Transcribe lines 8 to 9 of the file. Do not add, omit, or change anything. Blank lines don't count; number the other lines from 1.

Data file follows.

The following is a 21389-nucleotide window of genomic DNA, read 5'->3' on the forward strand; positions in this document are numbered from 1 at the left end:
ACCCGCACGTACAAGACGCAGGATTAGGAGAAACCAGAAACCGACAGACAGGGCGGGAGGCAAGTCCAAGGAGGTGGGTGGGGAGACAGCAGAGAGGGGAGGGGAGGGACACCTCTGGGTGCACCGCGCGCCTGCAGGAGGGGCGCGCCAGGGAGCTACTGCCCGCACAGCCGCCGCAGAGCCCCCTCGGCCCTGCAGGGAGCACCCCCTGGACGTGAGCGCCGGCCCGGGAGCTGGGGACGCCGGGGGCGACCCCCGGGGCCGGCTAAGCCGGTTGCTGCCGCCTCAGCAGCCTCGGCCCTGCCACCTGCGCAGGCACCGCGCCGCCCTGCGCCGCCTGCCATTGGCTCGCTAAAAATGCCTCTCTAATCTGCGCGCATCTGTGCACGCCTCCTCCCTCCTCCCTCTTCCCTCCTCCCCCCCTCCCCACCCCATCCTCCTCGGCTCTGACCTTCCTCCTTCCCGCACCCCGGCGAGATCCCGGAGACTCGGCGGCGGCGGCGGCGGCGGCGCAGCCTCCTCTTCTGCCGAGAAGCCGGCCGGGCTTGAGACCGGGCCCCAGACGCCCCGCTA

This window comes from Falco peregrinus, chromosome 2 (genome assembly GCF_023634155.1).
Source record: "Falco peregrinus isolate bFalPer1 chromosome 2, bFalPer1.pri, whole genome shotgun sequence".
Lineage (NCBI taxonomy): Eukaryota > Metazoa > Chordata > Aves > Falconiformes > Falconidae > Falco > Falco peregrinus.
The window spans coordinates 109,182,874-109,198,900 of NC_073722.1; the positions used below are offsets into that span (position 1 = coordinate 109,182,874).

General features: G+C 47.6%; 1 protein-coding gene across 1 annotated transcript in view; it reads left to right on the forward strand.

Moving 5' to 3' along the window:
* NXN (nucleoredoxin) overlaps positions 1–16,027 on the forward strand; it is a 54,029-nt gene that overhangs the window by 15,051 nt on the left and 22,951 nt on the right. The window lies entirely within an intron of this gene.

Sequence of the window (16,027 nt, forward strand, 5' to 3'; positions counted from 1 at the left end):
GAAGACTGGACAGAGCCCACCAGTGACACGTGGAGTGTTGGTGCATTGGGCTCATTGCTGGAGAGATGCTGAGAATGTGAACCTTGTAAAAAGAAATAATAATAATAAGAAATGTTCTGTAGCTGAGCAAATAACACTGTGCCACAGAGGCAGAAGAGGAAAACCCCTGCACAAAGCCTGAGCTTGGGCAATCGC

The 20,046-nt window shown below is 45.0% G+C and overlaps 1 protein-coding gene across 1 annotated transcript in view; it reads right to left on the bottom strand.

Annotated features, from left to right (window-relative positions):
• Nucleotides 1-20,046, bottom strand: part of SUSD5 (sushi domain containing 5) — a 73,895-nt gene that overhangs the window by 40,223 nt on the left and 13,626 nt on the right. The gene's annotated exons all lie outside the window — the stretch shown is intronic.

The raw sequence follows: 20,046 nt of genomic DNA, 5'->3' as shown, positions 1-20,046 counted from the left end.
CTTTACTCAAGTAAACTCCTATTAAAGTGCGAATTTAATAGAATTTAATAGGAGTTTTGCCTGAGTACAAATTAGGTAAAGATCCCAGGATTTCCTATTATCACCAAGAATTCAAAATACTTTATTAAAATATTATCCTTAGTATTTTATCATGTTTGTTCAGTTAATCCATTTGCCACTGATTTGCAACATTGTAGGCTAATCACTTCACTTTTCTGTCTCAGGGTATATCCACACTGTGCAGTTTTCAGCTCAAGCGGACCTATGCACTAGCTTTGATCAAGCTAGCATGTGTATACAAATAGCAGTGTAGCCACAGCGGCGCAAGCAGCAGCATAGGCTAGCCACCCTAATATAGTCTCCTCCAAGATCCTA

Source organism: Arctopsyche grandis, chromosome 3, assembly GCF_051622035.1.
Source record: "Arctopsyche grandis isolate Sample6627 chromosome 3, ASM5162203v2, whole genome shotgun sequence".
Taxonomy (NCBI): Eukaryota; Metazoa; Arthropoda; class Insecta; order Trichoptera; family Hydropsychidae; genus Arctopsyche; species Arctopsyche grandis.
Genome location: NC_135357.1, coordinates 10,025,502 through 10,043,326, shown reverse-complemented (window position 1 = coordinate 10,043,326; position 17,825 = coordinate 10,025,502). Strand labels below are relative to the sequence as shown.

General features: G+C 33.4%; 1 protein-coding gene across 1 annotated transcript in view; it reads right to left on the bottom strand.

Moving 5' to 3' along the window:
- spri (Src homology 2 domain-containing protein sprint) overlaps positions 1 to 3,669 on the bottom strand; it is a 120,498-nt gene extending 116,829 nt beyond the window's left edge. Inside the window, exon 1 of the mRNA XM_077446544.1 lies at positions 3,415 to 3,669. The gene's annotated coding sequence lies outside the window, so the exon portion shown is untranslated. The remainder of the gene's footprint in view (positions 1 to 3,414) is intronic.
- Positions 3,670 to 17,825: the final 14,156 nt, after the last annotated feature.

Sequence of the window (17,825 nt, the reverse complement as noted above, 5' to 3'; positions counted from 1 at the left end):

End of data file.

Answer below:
Moving 5' to 3' along the window:
* NXN (nucleoredoxin) overlaps positions 1–16,027 on the forward strand; it is a 54,029-nt gene that overhangs the window by 15,051 nt on the left and 22,951 nt on the right. The window lies entirely within an intron of this gene.